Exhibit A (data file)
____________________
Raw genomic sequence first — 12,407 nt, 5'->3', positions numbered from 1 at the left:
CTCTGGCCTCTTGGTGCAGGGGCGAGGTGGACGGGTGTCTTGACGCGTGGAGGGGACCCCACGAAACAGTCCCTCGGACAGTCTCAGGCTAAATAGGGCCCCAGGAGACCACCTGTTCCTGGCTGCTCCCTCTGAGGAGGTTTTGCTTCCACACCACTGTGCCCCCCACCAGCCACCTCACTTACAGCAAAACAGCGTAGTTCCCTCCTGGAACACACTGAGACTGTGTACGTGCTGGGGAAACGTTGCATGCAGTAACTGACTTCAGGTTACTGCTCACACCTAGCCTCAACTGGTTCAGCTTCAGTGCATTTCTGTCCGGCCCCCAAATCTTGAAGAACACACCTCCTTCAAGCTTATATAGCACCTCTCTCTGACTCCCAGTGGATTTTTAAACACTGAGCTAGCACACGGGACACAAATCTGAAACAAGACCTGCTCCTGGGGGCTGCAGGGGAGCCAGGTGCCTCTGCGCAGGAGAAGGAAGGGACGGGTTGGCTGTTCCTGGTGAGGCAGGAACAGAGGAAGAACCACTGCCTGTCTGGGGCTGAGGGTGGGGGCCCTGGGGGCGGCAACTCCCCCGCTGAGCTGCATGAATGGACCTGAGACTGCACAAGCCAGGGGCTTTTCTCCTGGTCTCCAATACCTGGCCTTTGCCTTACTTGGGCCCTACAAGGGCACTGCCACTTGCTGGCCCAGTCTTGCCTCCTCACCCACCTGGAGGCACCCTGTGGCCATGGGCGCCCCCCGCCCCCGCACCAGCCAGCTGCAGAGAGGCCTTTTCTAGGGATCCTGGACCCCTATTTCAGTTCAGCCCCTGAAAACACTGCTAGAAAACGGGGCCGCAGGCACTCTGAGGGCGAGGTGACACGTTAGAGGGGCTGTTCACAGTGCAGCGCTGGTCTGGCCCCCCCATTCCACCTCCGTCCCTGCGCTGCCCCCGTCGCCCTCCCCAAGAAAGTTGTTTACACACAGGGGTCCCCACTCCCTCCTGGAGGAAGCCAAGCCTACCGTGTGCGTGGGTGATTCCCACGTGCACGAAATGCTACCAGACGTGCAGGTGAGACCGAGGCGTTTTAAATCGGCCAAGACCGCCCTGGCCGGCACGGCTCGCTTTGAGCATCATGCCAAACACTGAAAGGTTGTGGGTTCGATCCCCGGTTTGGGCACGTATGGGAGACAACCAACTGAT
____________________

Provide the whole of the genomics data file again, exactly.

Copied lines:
Raw genomic sequence first — 12,407 nt, 5'->3', positions numbered from 1 at the left:
CTCTGGCCTCTTGGTGCAGGGGCGAGGTGGACGGGTGTCTTGACGCGTGGAGGGGACCCCACGAAACAGTCCCTCGGACAGTCTCAGGCTAAATAGGGCCCCAGGAGACCACCTGTTCCTGGCTGCTCCCTCTGAGGAGGTTTTGCTTCCACACCACTGTGCCCCCCACCAGCCACCTCACTTACAGCAAAACAGCGTAGTTCCCTCCTGGAACACACTGAGACTGTGTACGTGCTGGGGAAACGTTGCATGCAGTAACTGACTTCAGGTTACTGCTCACACCTAGCCTCAACTGGTTCAGCTTCAGTGCATTTCTGTCCGGCCCCCAAATCTTGAAGAACACACCTCCTTCAAGCTTATATAGCACCTCTCTCTGACTCCCAGTGGATTTTTAAACACTGAGCTAGCACACGGGACACAAATCTGAAACAAGACCTGCTCCTGGGGGCTGCAGGGGAGCCAGGTGCCTCTGCGCAGGAGAAGGAAGGGACGGGTTGGCTGTTCCTGGTGAGGCAGGAACAGAGGAAGAACCACTGCCTGTCTGGGGCTGAGGGTGGGGGCCCTGGGGGCGGCAACTCCCCCGCTGAGCTGCATGAATGGACCTGAGACTGCACAAGCCAGGGGCTTTTCTCCTGGTCTCCAATACCTGGCCTTTGCCTTACTTGGGCCCTACAAGGGCACTGCCACTTGCTGGCCCAGTCTTGCCTCCTCACCCACCTGGAGGCACCCTGTGGCCATGGGCGCCCCCCGCCCCCGCACCAGCCAGCTGCAGAGAGGCCTTTTCTAGGGATCCTGGACCCCTATTTCAGTTCAGCCCCTGAAAACACTGCTAGAAAACGGGGCCGCAGGCACTCTGAGGGCGAGGTGACACGTTAGAGGGGCTGTTCACAGTGCAGCGCTGGTCTGGCCCCCCCATTCCACCTCCGTCCCTGCGCTGCCCCCGTCGCCCTCCCCAAGAAAGTTGTTTACACACAGGGGTCCCCACTCCCTCCTGGAGGAAGCCAAGCCTACCGTGTGCGTGGGTGATTCCCACGTGCACGAAATGCTACCAGACGTGCAGGTGAGACCGAGGCGTTTTAAATCGGCCAAGACCGCCCTGGCCGGCACGGCTCGCTTTGAGCATCATGCCAAACACTGAAAGGTTGTGGGTTCGATCCCCGGTTTGGGCACGTATGGGAGACAACCAACTGAT